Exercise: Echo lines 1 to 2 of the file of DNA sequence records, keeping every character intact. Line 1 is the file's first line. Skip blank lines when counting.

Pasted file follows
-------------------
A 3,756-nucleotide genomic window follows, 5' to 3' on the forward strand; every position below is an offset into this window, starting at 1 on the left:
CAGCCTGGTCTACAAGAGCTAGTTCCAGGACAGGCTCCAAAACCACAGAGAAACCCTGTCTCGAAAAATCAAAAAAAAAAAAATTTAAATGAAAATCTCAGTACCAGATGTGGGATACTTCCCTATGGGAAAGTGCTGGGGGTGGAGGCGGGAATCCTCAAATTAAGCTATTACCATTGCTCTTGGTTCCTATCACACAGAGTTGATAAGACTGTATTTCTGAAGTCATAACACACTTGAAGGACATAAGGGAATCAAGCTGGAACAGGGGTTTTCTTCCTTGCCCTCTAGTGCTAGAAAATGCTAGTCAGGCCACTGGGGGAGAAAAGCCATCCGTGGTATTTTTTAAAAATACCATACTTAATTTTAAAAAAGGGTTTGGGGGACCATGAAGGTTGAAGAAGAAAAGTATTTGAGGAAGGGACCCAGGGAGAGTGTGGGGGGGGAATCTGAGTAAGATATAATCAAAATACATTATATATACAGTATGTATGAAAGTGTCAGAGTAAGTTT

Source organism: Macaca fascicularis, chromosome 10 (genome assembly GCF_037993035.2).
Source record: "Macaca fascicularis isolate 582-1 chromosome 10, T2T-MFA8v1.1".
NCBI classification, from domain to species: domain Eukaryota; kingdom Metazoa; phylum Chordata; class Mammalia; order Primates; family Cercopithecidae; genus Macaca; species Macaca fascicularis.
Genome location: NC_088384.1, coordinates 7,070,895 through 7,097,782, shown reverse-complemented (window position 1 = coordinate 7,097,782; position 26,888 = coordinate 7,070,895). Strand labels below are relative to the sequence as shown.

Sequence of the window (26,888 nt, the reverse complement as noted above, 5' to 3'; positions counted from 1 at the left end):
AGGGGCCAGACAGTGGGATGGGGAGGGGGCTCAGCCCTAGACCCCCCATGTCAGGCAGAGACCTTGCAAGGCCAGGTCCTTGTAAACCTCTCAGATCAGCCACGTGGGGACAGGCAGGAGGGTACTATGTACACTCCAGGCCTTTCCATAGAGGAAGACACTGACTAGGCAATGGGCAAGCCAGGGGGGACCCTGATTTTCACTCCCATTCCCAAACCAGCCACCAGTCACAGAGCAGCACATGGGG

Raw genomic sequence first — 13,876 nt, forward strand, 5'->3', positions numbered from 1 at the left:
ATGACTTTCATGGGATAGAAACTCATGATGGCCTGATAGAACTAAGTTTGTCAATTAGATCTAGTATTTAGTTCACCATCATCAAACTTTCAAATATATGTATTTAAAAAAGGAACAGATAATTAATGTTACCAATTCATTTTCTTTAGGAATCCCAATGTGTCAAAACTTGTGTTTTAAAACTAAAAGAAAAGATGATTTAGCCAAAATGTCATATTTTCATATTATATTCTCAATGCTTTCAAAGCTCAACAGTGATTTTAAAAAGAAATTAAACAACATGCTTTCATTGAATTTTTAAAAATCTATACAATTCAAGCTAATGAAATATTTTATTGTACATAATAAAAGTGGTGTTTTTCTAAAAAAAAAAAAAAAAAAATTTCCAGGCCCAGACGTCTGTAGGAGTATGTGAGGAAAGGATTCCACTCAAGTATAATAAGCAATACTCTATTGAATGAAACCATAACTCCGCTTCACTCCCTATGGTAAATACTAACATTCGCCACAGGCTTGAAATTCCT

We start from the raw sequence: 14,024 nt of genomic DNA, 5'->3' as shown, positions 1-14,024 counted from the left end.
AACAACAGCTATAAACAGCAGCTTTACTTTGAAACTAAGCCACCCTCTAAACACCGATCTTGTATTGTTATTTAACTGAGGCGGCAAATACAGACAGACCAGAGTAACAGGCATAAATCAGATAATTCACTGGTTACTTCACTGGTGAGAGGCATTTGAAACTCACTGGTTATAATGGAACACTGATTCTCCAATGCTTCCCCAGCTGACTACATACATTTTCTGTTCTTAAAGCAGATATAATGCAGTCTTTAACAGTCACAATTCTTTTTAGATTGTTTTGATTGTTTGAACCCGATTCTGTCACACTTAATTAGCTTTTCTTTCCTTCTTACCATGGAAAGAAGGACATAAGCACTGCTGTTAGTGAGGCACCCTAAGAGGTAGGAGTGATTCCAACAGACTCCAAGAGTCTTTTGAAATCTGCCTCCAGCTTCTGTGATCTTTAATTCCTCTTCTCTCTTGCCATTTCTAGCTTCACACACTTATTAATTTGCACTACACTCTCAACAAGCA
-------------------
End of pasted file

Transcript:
A 3,756-nucleotide genomic window follows, 5' to 3' on the forward strand; every position below is an offset into this window, starting at 1 on the left:
CAGCCTGGTCTACAAGAGCTAGTTCCAGGACAGGCTCCAAAACCACAGAGAAACCCTGTCTCGAAAAATCAAAAAAAAAAAAATTTAAATGAAAATCTCAGTACCAGATGTGGGATACTTCCCTATGGGAAAGTGCTGGGGGTGGAGGCGGGAATCCTCAAATTAAGCTATTACCATTGCTCTTGGTTCCTATCACACAGAGTTGATAAGACTGTATTTCTGAAGTCATAACACACTTGAAGGACATAAGGGAATCAAGCTGGAACAGGGGTTTTCTTCCTTGCCCTCTAGTGCTAGAAAATGCTAGTCAGGCCACTGGGGGAGAAAAGCCATCCGTGGTATTTTTTAAAAATACCATACTTAATTTTAAAAAAGGGTTTGGGGGACCATGAAGGTTGAAGAAGAAAAGTATTTGAGGAAGGGACCCAGGGAGAGTGTGGGGGGGGAATCTGAGTAAGATATAATCAAAATACATTATATATACAGTATGTATGAAAGTGTCAGAGTAAGTTT